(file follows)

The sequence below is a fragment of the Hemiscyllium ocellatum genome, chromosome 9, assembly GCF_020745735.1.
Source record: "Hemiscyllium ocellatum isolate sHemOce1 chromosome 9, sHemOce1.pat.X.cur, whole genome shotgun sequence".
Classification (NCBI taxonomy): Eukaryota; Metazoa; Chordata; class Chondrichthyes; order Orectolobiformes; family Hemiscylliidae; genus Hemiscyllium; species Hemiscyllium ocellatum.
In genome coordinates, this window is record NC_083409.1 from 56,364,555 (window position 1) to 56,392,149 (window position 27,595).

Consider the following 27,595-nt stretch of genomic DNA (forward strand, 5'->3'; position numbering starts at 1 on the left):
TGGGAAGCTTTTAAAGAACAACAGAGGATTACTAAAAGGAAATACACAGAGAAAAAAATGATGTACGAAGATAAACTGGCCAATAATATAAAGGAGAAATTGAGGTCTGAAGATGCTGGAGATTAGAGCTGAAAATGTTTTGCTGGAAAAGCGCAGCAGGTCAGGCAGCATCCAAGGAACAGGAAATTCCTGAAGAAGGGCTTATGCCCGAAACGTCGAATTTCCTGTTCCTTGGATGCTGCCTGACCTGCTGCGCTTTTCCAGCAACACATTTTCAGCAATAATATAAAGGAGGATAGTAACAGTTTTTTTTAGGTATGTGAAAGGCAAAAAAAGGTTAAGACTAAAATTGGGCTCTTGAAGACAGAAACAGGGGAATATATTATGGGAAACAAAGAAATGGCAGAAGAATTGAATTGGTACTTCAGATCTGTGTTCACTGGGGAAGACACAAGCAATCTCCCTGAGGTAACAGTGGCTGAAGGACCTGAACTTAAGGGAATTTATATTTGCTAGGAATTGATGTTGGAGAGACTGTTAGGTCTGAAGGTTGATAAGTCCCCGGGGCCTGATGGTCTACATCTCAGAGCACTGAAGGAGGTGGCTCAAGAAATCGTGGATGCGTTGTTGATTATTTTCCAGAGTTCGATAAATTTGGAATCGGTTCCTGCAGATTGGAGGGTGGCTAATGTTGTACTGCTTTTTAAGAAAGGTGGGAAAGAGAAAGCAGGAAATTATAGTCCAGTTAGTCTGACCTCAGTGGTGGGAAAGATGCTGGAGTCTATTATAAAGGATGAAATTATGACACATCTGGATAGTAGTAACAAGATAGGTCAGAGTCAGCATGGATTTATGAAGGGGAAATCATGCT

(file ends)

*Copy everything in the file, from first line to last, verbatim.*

The sequence below is a fragment of the Hemiscyllium ocellatum genome, chromosome 9, assembly GCF_020745735.1.
Source record: "Hemiscyllium ocellatum isolate sHemOce1 chromosome 9, sHemOce1.pat.X.cur, whole genome shotgun sequence".
Classification (NCBI taxonomy): Eukaryota; Metazoa; Chordata; class Chondrichthyes; order Orectolobiformes; family Hemiscylliidae; genus Hemiscyllium; species Hemiscyllium ocellatum.
In genome coordinates, this window is record NC_083409.1 from 56,364,555 (window position 1) to 56,392,149 (window position 27,595).

Consider the following 27,595-nt stretch of genomic DNA (forward strand, 5'->3'; position numbering starts at 1 on the left):
TGGGAAGCTTTTAAAGAACAACAGAGGATTACTAAAAGGAAATACACAGAGAAAAAAATGATGTACGAAGATAAACTGGCCAATAATATAAAGGAGAAATTGAGGTCTGAAGATGCTGGAGATTAGAGCTGAAAATGTTTTGCTGGAAAAGCGCAGCAGGTCAGGCAGCATCCAAGGAACAGGAAATTCCTGAAGAAGGGCTTATGCCCGAAACGTCGAATTTCCTGTTCCTTGGATGCTGCCTGACCTGCTGCGCTTTTCCAGCAACACATTTTCAGCAATAATATAAAGGAGGATAGTAACAGTTTTTTTTAGGTATGTGAAAGGCAAAAAAAGGTTAAGACTAAAATTGGGCTCTTGAAGACAGAAACAGGGGAATATATTATGGGAAACAAAGAAATGGCAGAAGAATTGAATTGGTACTTCAGATCTGTGTTCACTGGGGAAGACACAAGCAATCTCCCTGAGGTAACAGTGGCTGAAGGACCTGAACTTAAGGGAATTTATATTTGCTAGGAATTGATGTTGGAGAGACTGTTAGGTCTGAAGGTTGATAAGTCCCCGGGGCCTGATGGTCTACATCTCAGAGCACTGAAGGAGGTGGCTCAAGAAATCGTGGATGCGTTGTTGATTATTTTCCAGAGTTCGATAAATTTGGAATCGGTTCCTGCAGATTGGAGGGTGGCTAATGTTGTACTGCTTTTTAAGAAAGGTGGGAAAGAGAAAGCAGGAAATTATAGTCCAGTTAGTCTGACCTCAGTGGTGGGAAAGATGCTGGAGTCTATTATAAAGGATGAAATTATGACACATCTGGATAGTAGTAACAAGATAGGTCAGAGTCAGCATGGATTTATGAAGGGGAAATCATGCT